The government does not plan to start paying sick leave from day one, as Tallinn City Government agreed to do on Wednesday even though several MPs support the move.
Chairman of the Center Party Jüri Ratas said he supported the measure. "I think that Tallinn has taken the right step to stand up for its people so that no one goes to work sick," Ratas told ERR. He said the government had provided more funds to local government in the supplementary budget so they can help residents.
"I think that the more local governments come to the rescue in this crisis with these social measures, the better," Ratas said.
Minister of Social Protection Signe Riisalo (Reform Party) told ERR every local government can introduce additional support measures.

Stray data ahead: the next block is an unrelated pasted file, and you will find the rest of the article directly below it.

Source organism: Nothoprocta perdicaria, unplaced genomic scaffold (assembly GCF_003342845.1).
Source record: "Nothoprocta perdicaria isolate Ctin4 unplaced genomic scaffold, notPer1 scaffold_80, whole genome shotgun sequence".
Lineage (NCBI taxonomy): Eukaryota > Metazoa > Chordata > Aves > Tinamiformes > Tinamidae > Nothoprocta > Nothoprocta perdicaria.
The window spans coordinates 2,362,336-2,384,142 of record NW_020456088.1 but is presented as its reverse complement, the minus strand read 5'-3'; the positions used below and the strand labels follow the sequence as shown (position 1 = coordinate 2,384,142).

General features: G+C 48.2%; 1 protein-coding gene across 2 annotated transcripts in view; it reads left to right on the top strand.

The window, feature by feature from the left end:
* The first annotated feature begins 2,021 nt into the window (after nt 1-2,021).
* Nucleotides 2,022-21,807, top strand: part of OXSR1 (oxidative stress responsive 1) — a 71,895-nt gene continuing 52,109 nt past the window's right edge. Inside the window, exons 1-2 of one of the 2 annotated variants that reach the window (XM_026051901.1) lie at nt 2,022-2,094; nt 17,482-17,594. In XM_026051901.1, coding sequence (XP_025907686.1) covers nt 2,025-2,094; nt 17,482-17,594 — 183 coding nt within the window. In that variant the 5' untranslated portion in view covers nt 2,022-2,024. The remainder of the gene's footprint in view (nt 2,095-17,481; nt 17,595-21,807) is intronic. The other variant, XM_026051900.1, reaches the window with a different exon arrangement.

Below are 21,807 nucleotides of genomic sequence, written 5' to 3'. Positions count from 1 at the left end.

"It is not forbidden, on the contrary - it is the idea of the local government to organize local life to create more favorable conditions for its people, no matter what area of life," Riisalo said.
She said extending the measure nationwide had not been discussed by the government or with the Center Party.
On Wednesday, Mayor of Tallinn Mihhail Kõlvart (Center) said Tallinn would start compensating the capital's residence for sick leave from the first day to encourage people to stay at home when ill.
Previously, the Social Democratic Party has also proposed compensation for the first day of sick leave.
Currently, nationwide, sick pay is compensated from day two.
Editor: Helen Wright